An anonymous reader asks for some help.
Breaking news: Jason, Lisa and I will have a 4Leaf table at the VegFest in Worcester, MA, this Sunday from 11 to 5. Dr. Campbell and Kathy Freston will be speaking.
When I first moved to 100% plant-based eating back in 2003, I found out right away that eating just things like fruit, greens and other high-water content produce will leave you feeling ravenous after an hour or two. Although these are among the most nutritious foods, they also pass through your stomach quickly and leave you feeling hungry long before it’s time for your next meal.
What to do? In my case, it was a simple matter of listening to my body, adding more grains and starches, and planning my daily routine so that I always felt comfortable between meals. Occasionally, I hear from a reader who is experiencing some transitional challenges as he/she moves to this superior way of eating. I got one such note this week:
Hi Mr. Hicks. For breakfast I have Quaker old fashioned oats (boiled in water), sometimes a few raisins, Uncle Sam’s flaxseed, Kashi nuggets, Mom’s Best Toasted Wheat-fuls. I eat a good amount. I go to work and I am flat energy wise. I looked at your posting for your special oatmeal and have concluded that I must be missing something.
I have no energy spark after eating. I am hungry when I get to work. I feel like my breakfast has plenty of grains or starch but no spark and I am still hungry. I’ll eat a sandwich, carrots, apple, cheerios and raisins. Still no spark. Do you have suggestions on what I am missing. Thank you!
My response. Thanks for writing. I recommend that you continue to experiment until you find the routine that works for you. Speaking for me and my son, Jason; we both do a similar oatmeal routine each morning. Like you, Jason goes to work each day and must plan accordingly. A strapping young man of 38 years, he is well over 6 feet tall, is super trim, and his very active lifestyle requires between 3,000 and 4,000 calories per day.
He has a little fruit on his way to his office at 0600 each day. Then he brown-bags to work—all of the ingredients for his version of my daily oatmeal and prepares it in the company lunchroom. If you eat it cold like I do, you don’t even need a microwave to make his method work for you. He describes his oatmeal routine in detail in one of my blogs last year: Oatmeal the Staples way…”That was easy!”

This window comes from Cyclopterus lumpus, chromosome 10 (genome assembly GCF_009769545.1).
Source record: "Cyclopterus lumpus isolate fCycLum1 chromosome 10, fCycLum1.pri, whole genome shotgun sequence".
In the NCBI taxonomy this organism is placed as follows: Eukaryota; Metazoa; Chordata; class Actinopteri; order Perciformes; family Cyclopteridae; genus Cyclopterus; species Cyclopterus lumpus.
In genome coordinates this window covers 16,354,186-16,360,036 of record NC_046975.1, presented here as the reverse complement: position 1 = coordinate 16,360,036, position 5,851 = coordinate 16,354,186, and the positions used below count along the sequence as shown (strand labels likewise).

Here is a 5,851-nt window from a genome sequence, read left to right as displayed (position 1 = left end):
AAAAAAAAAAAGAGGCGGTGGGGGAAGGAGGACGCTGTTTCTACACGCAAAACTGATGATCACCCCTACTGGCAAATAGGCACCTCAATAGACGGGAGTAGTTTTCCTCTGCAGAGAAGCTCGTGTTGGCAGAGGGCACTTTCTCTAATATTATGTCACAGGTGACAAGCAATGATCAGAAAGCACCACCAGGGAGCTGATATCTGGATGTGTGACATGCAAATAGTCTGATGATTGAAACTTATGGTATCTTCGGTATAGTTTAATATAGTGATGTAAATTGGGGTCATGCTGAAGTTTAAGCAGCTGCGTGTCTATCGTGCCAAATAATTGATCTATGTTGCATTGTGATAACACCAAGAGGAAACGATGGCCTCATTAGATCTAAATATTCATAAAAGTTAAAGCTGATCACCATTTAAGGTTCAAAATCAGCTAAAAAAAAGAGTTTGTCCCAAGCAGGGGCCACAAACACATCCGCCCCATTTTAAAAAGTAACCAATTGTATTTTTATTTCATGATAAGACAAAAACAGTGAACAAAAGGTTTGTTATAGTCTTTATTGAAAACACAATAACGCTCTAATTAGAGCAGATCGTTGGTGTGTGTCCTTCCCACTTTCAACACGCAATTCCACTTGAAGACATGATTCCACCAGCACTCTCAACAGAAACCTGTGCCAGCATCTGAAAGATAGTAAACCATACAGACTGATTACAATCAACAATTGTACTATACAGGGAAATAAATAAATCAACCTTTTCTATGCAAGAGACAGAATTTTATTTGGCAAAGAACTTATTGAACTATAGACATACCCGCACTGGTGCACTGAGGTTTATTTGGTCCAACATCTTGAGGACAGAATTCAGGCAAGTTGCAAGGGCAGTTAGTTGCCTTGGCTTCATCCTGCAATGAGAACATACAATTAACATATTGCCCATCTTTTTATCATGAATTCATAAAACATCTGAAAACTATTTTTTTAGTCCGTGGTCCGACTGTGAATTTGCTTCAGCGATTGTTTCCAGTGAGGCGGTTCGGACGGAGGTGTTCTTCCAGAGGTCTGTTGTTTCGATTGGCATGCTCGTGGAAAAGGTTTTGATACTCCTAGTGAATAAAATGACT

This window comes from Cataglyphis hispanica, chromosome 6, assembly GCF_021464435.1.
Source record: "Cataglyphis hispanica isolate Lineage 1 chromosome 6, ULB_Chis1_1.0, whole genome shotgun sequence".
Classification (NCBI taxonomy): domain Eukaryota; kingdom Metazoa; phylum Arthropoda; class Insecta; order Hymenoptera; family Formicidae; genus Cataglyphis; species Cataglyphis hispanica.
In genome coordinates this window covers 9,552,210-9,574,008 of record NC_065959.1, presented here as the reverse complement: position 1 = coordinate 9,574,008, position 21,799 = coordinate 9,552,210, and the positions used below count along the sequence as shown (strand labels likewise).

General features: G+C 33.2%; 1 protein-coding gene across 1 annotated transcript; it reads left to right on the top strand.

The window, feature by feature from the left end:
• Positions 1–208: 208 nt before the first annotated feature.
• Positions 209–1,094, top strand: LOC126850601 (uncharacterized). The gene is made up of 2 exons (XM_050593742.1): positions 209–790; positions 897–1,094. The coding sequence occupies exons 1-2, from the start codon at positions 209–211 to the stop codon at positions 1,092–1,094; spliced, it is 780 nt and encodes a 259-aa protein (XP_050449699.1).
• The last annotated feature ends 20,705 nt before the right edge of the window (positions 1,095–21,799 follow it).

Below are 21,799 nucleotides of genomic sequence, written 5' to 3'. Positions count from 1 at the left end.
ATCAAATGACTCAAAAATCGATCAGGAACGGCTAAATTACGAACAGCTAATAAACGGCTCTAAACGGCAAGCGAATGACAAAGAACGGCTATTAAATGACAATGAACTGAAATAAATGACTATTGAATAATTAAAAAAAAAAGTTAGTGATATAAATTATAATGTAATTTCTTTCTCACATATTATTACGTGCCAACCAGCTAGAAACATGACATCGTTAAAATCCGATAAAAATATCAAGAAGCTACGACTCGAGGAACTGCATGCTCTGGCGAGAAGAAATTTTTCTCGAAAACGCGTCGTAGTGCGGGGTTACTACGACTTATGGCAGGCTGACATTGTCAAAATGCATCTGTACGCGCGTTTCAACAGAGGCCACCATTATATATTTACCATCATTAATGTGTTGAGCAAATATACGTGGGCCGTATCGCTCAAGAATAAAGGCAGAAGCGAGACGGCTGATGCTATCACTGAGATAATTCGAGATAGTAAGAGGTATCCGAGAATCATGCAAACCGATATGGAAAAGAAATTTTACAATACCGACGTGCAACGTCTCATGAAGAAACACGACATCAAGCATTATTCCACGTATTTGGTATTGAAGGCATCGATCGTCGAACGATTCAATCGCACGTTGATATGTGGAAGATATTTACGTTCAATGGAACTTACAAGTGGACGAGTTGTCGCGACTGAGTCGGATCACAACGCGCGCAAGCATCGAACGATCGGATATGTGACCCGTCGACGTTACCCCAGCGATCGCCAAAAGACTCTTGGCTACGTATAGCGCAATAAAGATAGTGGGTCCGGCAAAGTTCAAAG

As you may know, my morning routine begins with a large bowl of fruit at 0730 followed by my Sailors Daily Oatmeal whenever I get hungry—usually around 1030 or 1100. Again, my next meal takes place when I get hungry—usually my largest meal of the day at around 2:30 or 3 p.m.
You mentioned Dr. McDougall’s upcoming book, Starch. I think you’re on the right track with his teaching; we do need to eat a great deal of starch in order to provide the energy we need between meals. Since I began eating this way, my weekly consumption of whole grain rice and various legumes has increased about 100 fold. In the old days, although I ate a ton of fruits and vegetables, I also ate a lot of meat and dairy and not so much healthy grains and legumes. So I guess in my case, the healthy starches took the place of meat and dairy in my diet.
Speaking for me and my son—this diet style is working great for us. We have plenty of energy all day long and simply eat all that we want—whenever we want. I hope this information is helpful for you.
Maybe I could provide more input if I knew a little more about your daily eating habits. Have you taken our 4Leaf Survey? If so, please send me a summary of your answers and I perhaps I can suggest a few more things that you might try.
Perhaps my son will add his own “two cents” in the form of a comment on this blog. Again, keep experimenting; I am totally confident that you will find the routine that works best for you. Thanks again for sharing.
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Blogging daily at hpjmh.com…from the seaside village of Stonington, Connecticut – Be well and have a great day.